The OED defines the word “radical” as “characterized by independence of or departure from what is usual or traditional; progressive, unorthodox or innovative in outlook, conception, design, etc.”
The etymological root of this word is in the Latin radix, -icis, f. third declension — for all y’all Latin readers out there — meaning both literally “root,” but also “base” or “foundation.”
This is what I want to defend this week: fundamental innovation, absolute individuality of perspective, opinion without compromise or concession.
When did radicalism become a dirty word? When did individuality and fortitude of vision become somehow a crime against the collective? Perhaps it isn’t. Perhaps — especially within and in the wake of the Occupy movement — radicalism has been revived as something to be proud of, and not spurned for.
Then again, seeing how the media discusses the Occupy movement with such labels as “extremists,” The Baltimore Sun, and “wild-eyed radicals,” The Washington Post, it becomes unclear whether the idea of radicalism has become a laughingstock, a dangerous threat, or both in the American mindset.
What is wrong with radicalism? In Freshman Studies, we are taught that the more opinions that we can have in play in the classroom leads to a richer learning environment, more nuanced and thoughtful discussions and more considered conclusions.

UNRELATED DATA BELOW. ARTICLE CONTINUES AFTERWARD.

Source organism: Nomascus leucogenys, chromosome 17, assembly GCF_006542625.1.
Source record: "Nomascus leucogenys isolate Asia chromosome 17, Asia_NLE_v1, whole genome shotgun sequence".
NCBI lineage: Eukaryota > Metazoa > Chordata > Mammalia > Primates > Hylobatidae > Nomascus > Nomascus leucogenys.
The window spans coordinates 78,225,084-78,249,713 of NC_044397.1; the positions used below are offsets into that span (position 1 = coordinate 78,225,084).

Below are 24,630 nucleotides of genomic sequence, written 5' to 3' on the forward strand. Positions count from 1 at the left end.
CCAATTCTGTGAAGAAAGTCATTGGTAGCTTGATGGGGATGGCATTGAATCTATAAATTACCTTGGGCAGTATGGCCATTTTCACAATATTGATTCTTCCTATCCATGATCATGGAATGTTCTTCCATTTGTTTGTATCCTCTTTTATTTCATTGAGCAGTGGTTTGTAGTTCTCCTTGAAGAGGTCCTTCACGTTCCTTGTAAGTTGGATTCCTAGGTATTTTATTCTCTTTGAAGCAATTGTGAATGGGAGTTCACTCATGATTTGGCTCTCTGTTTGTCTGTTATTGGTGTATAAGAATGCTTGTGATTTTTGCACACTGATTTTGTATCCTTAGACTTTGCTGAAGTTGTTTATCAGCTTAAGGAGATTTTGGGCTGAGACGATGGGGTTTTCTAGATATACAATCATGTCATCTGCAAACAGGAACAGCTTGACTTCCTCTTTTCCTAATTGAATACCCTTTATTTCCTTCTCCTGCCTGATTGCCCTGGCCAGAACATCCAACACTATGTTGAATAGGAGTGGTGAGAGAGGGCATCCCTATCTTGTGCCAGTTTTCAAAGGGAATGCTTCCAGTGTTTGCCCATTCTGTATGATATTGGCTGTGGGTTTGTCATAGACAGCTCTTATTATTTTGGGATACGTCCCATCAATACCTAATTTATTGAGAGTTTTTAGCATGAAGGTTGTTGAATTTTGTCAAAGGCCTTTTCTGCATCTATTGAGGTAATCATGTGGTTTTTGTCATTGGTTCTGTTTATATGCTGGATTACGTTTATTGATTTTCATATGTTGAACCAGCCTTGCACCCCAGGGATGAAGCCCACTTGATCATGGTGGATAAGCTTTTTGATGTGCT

Radicalism outside our cozy little intellectual playground of the classroom is somehow a socially unacceptable thing, although I hate to join the chorus of those who already decry Lawrence’s lack of diversity in opinions. Who remembers the excellent talk by Tom Zoellner ’91, whom Amnesty brought in two years ago, about this issue?
Even the activist groups on campus can seem somehow timid or stifled by considerations about causing offense. Lawrentian editorials either have the campus rioting or else go unnoticed. Left wing politics are assumed generally among the student body. Where are the anarchists raging against paternalistic big government?
Much of the fear of causing disagreement or controversy springs, I think, from the myth of compromise and the “golden mean” as a life philosophy.
Since a young age, we have been taught to share and share alike, and when we fight with our siblings and friends, to compromise to find a solution. If your brother wants chocolate cake and you want strawberry, then you can both compromise on vanilla.
Likewise, moderation is worshipped as a guiding principle as far back in the roots of our western culture as Aristotle, in his proposal of the “Golden Mean.” Neither too much nor too little of any given thing, be it wine and debauchery, or vitamin C supplements and chaste living will lead us ultimately to happiness.
I reject this thesis. If one person wants to build a boat and the other wants to build an airplane, compromise will bring a monstrosity with wings and sails that neither flies nor floats. If good and evil compromise, we have only half a good left.
I believe in extremes, I believe in radicalism.
I want to experience every extreme. I want my thought to be so breathtakingly unique in its strange quirks and contortions of thought that no one can dare accuse me of being a crowd pleaser. I want the root and core of my being to push upwards and produce a fruit no one has ever known
I want my fellow Lawrentians to also be radical, to enrich my life with their uniqueness. Bring on controversy; bring on difference; bring on anything except peaceful status quo and contented moderation.